When Vickie Krevatin’s son, Jessy, was still an infant, she discovered he was pretty high needs. She found that keeping him close to her, night and day, really seemed to make a positive impact on his well-being, and as she was a breastfeeding mom, nursing seemed to help calm him down as well.
Fast-forward to her son’s preschool years, to a time after his troubled parents took him to be evaluated due to his erratic behavior at school. Young Jessy was diagnosed with ADHD and prescribed Equasym XL, which is a brand of methylphenidate — sold in the U.S. under brand names such as Ritalin and Concerta. Krevatin was still breastfeeding him at the time of his diagnosis and still continues to do so at age 4. Why? Because she feels it’s an effective parenting tool that helps keep her little boy calm and collected if he’s feeling out of control.
She’s likely right. What moms who nurse their children can all agree on is that breastfeeding is about more than the delivery of food. Mom’s warm embrace, their physical connection and that level of comfort are priceless, even as her child grows older.
Breastfeeding as a parenting tool starts very early. For example, when you take your baby to get her immunizations, some practices will encourage you to nurse your baby during or directly after she gets her jabs. And as a baby grows and begins to move around, she’ll probably start collecting tumbles and bruises, nearly all of which can be helped with a quick nursing session.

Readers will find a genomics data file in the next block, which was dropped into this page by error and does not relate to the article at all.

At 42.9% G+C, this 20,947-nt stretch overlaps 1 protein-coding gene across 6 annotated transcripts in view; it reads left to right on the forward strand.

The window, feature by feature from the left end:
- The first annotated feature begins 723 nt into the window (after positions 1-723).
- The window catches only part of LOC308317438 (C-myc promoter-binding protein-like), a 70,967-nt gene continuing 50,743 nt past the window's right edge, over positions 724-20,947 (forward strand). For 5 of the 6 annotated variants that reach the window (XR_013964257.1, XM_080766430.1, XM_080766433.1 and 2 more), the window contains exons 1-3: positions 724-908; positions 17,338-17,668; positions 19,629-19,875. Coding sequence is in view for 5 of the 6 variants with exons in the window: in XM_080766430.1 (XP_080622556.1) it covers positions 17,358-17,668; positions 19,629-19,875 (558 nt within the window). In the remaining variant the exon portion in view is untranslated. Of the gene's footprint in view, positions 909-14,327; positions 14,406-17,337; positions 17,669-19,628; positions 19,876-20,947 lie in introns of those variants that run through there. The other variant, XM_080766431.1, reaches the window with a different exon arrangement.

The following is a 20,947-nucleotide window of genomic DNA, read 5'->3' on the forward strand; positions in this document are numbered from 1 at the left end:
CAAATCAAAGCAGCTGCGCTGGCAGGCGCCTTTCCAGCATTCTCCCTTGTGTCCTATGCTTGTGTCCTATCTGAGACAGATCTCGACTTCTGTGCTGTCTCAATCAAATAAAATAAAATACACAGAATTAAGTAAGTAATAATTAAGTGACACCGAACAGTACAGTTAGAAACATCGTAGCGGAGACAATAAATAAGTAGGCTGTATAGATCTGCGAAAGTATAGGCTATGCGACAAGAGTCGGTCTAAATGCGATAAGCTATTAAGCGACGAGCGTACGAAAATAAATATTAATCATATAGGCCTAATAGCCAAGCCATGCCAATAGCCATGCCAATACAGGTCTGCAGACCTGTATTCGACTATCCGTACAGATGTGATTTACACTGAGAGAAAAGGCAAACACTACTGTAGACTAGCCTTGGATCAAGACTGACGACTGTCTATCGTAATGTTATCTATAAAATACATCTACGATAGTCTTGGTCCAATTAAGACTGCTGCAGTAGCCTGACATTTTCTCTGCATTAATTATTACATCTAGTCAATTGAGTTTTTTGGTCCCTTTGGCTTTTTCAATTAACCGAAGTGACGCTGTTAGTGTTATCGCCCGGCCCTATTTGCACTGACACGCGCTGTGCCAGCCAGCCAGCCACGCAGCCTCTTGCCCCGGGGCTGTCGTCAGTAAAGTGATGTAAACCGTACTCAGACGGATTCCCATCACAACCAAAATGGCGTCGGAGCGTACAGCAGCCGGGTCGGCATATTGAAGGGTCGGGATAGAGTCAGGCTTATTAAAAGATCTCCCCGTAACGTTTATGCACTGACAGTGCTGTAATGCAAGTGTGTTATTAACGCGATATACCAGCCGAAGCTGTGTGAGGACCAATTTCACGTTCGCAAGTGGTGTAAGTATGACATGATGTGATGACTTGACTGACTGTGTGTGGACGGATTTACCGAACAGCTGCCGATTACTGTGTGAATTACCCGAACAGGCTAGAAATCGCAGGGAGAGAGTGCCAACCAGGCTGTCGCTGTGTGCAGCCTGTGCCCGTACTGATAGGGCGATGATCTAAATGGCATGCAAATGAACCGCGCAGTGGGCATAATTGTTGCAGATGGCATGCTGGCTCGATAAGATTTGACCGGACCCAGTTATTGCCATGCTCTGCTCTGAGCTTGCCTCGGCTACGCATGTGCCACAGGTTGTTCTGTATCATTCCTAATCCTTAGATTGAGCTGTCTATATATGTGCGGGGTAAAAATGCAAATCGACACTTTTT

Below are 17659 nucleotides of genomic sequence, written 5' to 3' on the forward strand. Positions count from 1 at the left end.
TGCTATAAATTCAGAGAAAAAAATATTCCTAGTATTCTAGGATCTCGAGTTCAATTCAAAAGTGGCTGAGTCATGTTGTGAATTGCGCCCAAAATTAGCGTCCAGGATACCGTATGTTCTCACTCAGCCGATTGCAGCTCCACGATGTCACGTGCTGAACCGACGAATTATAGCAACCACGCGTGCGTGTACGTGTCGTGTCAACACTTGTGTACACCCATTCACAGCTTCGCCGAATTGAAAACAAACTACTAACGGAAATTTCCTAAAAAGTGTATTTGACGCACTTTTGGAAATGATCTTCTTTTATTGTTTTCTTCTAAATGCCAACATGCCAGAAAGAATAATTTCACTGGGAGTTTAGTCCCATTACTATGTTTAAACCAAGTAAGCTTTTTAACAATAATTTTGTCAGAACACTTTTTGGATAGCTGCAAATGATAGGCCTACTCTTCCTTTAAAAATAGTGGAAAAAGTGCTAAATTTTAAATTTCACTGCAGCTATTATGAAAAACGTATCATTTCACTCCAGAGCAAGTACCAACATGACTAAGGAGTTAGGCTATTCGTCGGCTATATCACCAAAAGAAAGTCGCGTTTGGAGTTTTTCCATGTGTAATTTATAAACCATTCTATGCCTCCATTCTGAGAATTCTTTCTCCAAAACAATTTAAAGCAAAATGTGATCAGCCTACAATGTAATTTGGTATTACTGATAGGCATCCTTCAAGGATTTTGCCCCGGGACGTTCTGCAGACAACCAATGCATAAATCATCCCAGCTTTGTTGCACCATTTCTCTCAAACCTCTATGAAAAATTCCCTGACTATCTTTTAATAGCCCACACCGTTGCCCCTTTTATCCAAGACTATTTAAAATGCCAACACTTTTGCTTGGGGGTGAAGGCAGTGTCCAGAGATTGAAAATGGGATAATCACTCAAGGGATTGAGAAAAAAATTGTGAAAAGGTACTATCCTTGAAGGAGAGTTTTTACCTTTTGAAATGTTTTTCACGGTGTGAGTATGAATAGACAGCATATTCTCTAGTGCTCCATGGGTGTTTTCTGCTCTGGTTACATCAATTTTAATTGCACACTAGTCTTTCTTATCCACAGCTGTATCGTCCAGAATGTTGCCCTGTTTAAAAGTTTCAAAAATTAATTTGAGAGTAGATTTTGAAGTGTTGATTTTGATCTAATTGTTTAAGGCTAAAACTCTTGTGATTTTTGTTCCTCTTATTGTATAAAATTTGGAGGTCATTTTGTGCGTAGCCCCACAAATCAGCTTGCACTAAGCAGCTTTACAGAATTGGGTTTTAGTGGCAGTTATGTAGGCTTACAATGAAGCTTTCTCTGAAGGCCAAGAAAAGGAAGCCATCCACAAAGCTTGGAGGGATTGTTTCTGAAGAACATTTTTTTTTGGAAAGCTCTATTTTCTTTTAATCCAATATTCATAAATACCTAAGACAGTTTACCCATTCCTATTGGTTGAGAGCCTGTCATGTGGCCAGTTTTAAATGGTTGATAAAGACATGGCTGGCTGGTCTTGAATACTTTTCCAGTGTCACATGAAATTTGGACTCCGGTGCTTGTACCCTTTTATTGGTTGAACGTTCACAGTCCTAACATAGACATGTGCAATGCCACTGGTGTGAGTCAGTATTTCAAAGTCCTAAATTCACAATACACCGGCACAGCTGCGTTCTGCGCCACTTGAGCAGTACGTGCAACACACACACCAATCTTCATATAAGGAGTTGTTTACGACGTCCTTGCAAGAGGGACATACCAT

Breastfeeding can also help “fill in the blanks” when your child is ill and either can’t keep anything down or refuses to eat completely. Breast milk not only provides nutrition but vital fluids as well — which can deplete quite rapidly in a feverish or vomiting child. Sometimes a child that is breastfed can stay out of the hospital for that reason alone.
Breastfeeding also nearly always guarantees an easy transition to naptime or bedtime, which ensures that you’ll get at least some amazing, precious sleep of your own.
And enough cannot be said about breastfeeding helping to stop a tantrum, alleviate anxiety or take control back during a total shopping meltdown nightmare. Sometimes kids just need a moment to reconnect with Mom to recenter themselves before they tackle a new situation or are at their wit’s end.
So while the jury is still out on whether breast milk itself has any ameliorative powers for kids with ADHD, there is no question that Jessy reconnecting with his mom probably helps him out tremendously. While kids don’t breastfeed forever (even those who nurse into their preschool years), helping a child with whatever tools are at your disposal, including nursing, is a smart thing to do.